The cover price was 15¢ On Hadden's death in 1929, Luce became the dominant man at Time and a major figure in the history of 20th-century media. According to Time Inc.: The Intimate History of a Publishing Enterprise 1972–2004 by Robert Elson, "Roy Edward Larsen was to play a role second only to Luce's in the development of Time Inc". In his book, The March of Time, 1935–1951, Raymond Fielding noted that Larsen was "originally circulation manager and general manager of Time publisher of Life, for many years president of Time Inc. and in the long history of the corporation the most influential and important figure after Luce". Around the time they were raising $100,000 from wealthy Yale alumni such as Henry P. Davison, partner of J. P. Morgan & Co. publicity man Martin Egan and J. P. Morgan & Co. banker Dwight Morrow, Henry Luce, Briton Hadden hired Larsen in 1922 – although Larsen was a Harvard graduate and Luce and Hadden were Yale graduates. After Hadden died in 1929, Larsen purchased 550 shares of Time Inc. using money he obtained from selling RKO stock which he had inherited from his father, the head of the Benjamin Franklin Keith theatre chain in New England.
However, after Briton Hadden's death, the largest Time, Inc. stockholder was Henry Luce, who ruled the media conglomerate in an autocratic fashion, "at his right hand was Larsen", Time's second-largest stockholder, according to Time Inc.: The Intimate History of a Publishing Enterprise 1923–1941. In 1929, Roy Larsen was named a Time Inc. director and vice president. J. P. Morgan retained a certain control through two directorates and a share of stocks, both over Time and Fortune. Other shareholders were the New York Trust Company; the Time Inc. stock owned by Luce at the time of his death was worth about $109 million, it had been yielding him a yearly dividend of more than $2.4 million, according to Curtis Prendergast's The World of Time Inc.: The Intimate History of a Changing Enterprise 1957–1983. The Larsen family's Time stock was worth around $80 million during the 1960s, Roy Larsen was both a Time Inc. director and the chairman of its executive committee serving as Time's vice chairman of the board until the middle of 1979.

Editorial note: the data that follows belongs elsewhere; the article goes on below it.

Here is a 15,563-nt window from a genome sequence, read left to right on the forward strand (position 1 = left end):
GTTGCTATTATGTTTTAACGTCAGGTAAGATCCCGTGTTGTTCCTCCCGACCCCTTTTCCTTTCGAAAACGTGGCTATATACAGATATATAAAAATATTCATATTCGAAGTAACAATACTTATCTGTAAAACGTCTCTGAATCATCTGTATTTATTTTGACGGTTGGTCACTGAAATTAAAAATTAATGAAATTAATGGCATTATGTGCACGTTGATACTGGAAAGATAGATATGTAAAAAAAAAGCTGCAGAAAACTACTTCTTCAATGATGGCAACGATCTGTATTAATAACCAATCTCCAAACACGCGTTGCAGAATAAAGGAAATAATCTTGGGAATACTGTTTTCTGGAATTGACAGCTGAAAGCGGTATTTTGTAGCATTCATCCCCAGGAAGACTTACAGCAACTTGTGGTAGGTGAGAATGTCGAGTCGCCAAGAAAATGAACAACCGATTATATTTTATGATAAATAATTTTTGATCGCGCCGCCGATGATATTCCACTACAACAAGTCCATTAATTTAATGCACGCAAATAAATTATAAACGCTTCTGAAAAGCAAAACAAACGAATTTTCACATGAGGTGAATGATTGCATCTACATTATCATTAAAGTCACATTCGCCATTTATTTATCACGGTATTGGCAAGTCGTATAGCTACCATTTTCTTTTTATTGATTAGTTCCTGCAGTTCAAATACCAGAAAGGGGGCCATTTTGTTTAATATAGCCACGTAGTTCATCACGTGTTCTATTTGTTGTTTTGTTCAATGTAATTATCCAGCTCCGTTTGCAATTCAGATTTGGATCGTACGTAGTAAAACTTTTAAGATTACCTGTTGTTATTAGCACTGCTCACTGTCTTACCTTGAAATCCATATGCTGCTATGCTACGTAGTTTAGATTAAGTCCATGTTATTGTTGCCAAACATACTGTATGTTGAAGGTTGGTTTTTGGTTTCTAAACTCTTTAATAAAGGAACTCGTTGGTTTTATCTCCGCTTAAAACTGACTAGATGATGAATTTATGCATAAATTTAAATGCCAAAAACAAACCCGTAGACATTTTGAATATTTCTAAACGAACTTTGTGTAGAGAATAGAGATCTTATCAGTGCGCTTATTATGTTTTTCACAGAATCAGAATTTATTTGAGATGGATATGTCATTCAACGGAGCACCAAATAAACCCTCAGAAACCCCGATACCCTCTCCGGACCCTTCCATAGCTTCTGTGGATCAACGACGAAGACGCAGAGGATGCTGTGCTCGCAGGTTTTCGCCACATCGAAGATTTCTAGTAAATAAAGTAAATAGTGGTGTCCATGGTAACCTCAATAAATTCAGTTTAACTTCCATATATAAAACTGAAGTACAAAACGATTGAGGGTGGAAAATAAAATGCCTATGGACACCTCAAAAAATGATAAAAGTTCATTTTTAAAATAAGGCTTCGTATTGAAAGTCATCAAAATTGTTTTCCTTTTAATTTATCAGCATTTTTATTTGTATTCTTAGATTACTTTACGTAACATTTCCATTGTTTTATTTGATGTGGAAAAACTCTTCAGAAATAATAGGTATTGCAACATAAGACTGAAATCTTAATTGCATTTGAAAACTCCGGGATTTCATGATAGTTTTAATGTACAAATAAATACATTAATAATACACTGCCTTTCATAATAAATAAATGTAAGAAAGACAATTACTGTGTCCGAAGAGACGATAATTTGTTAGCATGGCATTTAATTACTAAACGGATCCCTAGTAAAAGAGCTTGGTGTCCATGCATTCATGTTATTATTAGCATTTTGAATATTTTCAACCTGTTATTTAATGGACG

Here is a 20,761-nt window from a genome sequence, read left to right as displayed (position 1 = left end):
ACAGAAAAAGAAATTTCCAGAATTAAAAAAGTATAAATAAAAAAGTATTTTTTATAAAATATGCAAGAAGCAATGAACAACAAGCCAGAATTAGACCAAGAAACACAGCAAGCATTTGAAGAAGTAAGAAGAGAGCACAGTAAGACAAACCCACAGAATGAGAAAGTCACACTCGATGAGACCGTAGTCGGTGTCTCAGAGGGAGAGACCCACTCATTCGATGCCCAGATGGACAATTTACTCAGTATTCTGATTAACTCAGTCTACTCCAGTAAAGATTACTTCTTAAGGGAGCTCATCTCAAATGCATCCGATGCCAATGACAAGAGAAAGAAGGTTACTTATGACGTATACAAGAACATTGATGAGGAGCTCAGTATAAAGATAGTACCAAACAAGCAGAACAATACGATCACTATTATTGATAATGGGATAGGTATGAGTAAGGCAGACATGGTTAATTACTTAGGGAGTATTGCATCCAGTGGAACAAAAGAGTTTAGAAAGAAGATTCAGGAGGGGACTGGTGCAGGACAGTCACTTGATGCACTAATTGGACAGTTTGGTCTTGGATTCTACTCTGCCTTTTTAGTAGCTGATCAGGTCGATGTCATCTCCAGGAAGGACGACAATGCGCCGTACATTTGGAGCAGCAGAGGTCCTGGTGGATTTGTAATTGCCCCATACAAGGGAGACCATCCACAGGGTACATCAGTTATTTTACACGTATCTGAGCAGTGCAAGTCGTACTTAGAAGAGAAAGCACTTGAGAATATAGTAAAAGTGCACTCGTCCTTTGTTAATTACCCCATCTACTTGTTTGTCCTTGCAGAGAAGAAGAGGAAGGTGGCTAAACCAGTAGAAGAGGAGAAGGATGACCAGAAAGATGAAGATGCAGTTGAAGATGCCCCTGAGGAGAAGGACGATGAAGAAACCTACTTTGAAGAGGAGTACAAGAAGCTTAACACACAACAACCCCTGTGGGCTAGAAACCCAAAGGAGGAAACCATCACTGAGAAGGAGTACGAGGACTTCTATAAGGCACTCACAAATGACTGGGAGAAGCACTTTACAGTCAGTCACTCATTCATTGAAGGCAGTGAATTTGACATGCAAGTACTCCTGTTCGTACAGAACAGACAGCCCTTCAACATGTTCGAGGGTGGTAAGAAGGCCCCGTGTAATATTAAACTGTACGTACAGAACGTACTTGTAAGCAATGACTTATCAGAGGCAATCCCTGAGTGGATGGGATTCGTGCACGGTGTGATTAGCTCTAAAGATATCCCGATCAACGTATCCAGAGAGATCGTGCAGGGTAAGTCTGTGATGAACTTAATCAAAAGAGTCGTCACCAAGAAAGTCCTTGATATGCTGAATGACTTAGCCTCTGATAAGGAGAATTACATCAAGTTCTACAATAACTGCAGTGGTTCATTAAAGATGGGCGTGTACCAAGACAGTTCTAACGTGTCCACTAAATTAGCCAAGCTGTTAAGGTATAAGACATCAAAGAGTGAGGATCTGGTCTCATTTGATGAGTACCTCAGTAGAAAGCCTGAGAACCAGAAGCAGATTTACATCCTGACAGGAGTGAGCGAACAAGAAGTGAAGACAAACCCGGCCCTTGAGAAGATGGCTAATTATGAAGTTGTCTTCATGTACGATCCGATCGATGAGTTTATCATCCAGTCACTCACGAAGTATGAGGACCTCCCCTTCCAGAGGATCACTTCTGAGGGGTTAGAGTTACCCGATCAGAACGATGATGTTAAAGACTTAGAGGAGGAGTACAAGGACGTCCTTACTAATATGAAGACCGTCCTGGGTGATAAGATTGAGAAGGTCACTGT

According to the September 10, 1979, issue of The New York Times, "Mr. Larsen was the only employee in the company's history given an exemption from its policy of mandatory retirement at age 65." After Time magazine began publishing its weekly issues in March 1923, Roy Larsen was able to increase its circulation by using U. S. radio and movie theaters around the world. It promoted both Time magazine and U. S. political and corporate interests. According to The March of Time, as early as 1924, Larsen had brought Time into the infant radio business with the broadcast of a 15-minute sustaining quiz show entitled Pop Question which survived until 1925". In 1928, Larsen "undertook the weekly broadcast of a 10-minute programme series of brief news summaries, drawn from current issues of Time magazine, broadcast over 33 stations throughout the United States". Larsen next arranged for a 30-minute radio program, The March of Time, to be broadcast over CBS, beginning on March 6, 1931; each week, the program presented a dramatisation of the week's news for its listeners, thus Time magazine itself was brought "to the attention of millions unaware